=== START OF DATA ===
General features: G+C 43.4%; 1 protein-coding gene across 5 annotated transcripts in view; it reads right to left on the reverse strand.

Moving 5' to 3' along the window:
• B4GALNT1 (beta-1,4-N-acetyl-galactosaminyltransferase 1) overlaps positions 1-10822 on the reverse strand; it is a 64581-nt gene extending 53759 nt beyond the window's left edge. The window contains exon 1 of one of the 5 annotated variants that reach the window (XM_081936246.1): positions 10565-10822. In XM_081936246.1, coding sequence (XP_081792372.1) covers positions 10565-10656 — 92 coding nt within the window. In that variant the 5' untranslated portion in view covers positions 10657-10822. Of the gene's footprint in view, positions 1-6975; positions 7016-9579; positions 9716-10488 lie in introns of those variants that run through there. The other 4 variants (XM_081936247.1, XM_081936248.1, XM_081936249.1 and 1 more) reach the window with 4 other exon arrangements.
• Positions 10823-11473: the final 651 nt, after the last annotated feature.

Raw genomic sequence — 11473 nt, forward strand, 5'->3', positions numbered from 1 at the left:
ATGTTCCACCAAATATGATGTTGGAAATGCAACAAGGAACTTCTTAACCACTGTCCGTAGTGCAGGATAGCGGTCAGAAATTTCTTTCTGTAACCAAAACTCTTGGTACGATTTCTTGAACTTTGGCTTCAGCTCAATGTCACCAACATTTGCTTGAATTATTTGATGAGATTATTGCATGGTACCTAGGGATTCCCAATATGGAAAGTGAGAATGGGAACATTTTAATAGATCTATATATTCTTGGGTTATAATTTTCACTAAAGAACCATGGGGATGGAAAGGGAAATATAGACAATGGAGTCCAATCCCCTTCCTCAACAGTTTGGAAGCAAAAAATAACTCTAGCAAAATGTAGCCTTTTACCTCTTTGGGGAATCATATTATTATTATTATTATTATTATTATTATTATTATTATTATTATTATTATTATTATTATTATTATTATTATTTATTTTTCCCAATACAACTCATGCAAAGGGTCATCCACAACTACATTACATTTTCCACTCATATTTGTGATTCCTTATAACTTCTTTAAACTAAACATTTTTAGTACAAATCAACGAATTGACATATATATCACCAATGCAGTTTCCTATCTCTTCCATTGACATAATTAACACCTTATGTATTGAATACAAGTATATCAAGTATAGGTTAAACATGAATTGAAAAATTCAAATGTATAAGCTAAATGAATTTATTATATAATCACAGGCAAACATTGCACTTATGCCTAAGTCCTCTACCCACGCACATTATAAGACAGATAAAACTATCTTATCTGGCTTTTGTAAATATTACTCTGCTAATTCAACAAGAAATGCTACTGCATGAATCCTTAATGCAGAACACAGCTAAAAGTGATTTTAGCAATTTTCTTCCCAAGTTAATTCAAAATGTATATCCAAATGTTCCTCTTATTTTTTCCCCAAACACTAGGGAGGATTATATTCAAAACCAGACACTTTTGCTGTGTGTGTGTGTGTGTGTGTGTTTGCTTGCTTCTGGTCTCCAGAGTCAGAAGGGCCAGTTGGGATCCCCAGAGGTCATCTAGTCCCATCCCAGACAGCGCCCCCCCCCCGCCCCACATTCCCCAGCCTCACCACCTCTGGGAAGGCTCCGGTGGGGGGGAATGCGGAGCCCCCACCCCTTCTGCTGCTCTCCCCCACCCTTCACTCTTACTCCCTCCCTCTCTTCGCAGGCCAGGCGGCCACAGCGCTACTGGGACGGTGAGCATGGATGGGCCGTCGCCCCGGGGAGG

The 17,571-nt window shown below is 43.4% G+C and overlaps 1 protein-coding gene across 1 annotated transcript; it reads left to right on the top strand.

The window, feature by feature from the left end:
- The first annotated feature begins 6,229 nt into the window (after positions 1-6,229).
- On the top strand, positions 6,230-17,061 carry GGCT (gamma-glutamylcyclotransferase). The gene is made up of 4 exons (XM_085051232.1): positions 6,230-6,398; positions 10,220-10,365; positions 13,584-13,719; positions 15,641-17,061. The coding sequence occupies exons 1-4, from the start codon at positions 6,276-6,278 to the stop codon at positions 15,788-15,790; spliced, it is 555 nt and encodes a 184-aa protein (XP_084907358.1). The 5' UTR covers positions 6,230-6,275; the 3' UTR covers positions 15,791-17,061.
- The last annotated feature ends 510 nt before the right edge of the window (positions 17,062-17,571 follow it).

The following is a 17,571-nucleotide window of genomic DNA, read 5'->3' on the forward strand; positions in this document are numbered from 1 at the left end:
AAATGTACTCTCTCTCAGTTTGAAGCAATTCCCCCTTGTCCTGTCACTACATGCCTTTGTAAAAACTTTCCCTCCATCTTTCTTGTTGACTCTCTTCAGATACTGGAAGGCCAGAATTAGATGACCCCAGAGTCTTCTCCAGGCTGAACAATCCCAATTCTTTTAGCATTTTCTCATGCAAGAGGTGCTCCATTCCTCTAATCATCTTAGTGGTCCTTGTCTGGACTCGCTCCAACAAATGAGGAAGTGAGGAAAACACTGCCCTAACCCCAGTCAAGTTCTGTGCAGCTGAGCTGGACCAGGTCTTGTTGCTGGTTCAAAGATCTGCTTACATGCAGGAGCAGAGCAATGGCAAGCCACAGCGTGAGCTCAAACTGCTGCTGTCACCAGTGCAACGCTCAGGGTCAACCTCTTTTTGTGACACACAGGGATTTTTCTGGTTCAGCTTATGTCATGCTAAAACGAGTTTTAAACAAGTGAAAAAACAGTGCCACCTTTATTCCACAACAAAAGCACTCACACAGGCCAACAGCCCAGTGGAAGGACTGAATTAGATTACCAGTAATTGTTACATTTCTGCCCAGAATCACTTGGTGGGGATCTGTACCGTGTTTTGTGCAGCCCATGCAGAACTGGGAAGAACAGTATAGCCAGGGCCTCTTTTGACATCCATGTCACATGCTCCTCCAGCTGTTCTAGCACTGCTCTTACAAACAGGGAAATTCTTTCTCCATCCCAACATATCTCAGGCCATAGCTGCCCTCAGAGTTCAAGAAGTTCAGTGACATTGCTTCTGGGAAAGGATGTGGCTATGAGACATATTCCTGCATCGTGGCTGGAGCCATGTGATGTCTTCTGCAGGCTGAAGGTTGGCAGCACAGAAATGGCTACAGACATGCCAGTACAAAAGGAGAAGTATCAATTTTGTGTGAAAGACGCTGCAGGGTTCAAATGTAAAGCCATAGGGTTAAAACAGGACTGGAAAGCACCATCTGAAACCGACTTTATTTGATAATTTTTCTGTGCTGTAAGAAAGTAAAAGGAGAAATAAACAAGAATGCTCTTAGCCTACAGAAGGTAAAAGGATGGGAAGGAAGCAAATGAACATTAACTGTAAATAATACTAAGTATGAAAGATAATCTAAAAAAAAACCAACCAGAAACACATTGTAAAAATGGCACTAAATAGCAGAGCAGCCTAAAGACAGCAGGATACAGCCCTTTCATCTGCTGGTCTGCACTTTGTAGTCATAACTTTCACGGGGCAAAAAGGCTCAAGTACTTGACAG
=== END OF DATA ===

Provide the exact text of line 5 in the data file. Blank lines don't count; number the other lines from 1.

Raw genomic sequence — 11473 nt, forward strand, 5'->3', positions numbered from 1 at the left: